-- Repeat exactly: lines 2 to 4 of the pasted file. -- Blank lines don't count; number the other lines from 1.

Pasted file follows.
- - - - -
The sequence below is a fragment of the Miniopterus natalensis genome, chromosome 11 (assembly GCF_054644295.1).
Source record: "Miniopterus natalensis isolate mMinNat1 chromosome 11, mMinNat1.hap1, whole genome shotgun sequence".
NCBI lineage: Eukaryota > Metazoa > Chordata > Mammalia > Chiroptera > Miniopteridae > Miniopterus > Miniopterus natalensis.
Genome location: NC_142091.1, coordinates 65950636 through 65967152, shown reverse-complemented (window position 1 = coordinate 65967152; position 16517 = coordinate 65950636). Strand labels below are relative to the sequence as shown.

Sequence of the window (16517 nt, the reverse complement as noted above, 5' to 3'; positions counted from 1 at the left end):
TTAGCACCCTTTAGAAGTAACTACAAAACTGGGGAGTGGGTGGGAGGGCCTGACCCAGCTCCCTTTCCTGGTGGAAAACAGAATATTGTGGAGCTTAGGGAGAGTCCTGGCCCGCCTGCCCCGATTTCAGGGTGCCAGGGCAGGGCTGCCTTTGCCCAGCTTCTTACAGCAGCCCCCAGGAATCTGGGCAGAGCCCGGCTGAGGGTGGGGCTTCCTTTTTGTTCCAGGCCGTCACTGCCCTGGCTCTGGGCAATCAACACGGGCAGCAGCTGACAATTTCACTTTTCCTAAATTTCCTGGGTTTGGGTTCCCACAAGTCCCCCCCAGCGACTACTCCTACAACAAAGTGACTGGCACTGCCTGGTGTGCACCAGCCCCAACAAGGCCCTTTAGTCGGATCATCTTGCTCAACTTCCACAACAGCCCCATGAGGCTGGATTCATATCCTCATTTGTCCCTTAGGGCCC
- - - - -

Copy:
Source record: "Miniopterus natalensis isolate mMinNat1 chromosome 11, mMinNat1.hap1, whole genome shotgun sequence".
NCBI lineage: Eukaryota > Metazoa > Chordata > Mammalia > Chiroptera > Miniopteridae > Miniopterus > Miniopterus natalensis.
Genome location: NC_142091.1, coordinates 65950636 through 65967152, shown reverse-complemented (window position 1 = coordinate 65967152; position 16517 = coordinate 65950636). Strand labels below are relative to the sequence as shown.